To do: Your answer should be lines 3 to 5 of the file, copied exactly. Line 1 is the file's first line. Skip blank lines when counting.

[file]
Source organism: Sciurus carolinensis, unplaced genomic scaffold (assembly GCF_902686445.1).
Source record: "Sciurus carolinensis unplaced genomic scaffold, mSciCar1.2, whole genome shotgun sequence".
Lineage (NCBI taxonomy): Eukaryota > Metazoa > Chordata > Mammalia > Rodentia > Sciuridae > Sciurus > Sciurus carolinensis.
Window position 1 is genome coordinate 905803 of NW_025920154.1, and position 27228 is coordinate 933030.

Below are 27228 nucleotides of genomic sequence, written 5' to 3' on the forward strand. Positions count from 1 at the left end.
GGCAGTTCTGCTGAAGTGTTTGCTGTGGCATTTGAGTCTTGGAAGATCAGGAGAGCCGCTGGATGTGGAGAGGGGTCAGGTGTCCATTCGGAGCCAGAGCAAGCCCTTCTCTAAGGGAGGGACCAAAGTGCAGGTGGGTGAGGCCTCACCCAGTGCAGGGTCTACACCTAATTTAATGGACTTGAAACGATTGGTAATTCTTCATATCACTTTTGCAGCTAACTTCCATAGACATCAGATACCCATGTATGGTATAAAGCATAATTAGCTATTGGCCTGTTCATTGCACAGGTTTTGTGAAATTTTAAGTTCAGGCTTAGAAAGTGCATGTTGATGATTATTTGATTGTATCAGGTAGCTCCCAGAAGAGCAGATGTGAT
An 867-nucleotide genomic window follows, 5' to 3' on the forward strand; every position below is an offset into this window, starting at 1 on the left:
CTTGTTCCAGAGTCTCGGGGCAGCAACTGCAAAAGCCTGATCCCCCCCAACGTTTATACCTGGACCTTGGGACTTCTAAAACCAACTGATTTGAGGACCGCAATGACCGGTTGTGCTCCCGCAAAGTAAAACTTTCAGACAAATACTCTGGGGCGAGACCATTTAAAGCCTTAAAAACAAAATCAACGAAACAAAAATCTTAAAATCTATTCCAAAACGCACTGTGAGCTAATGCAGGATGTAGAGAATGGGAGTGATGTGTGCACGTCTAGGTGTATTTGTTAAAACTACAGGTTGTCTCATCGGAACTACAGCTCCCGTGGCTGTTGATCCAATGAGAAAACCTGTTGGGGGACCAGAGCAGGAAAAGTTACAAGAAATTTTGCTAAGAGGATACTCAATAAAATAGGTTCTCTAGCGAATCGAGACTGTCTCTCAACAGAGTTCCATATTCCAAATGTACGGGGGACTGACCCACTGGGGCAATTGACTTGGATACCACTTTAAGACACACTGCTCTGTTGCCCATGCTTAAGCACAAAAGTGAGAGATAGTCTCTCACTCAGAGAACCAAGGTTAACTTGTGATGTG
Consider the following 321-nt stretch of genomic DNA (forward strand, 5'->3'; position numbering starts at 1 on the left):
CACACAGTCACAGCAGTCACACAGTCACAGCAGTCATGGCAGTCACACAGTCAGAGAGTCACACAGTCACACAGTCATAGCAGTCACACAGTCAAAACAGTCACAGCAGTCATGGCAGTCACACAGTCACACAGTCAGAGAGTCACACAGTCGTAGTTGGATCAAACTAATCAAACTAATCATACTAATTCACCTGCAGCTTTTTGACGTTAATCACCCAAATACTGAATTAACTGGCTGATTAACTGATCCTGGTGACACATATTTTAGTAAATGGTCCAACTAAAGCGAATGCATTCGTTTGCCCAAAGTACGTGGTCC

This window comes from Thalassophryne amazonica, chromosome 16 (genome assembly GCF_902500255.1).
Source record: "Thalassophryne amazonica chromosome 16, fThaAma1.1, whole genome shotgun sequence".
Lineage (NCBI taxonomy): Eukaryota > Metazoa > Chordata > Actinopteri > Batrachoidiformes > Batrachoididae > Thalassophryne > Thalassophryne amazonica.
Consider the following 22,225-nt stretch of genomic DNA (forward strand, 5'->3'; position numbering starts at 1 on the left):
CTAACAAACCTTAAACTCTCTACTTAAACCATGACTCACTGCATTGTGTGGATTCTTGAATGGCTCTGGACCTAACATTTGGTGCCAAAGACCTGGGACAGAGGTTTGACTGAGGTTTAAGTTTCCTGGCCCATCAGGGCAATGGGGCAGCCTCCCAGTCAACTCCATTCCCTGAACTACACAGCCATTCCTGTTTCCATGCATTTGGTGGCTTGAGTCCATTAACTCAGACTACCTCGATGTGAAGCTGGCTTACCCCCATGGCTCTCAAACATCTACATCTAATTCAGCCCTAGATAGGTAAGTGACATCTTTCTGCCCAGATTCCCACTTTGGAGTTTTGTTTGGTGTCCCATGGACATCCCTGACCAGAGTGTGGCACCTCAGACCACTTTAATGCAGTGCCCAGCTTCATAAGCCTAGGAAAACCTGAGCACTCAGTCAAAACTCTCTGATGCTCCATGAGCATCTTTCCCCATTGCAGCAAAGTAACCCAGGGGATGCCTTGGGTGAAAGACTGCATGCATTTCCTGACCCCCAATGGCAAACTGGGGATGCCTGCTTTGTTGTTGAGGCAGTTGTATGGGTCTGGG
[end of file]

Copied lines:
Lineage (NCBI taxonomy): Eukaryota > Metazoa > Chordata > Mammalia > Rodentia > Sciuridae > Sciurus > Sciurus carolinensis.
Window position 1 is genome coordinate 905803 of NW_025920154.1, and position 27228 is coordinate 933030.

Below are 27228 nucleotides of genomic sequence, written 5' to 3' on the forward strand. Positions count from 1 at the left end.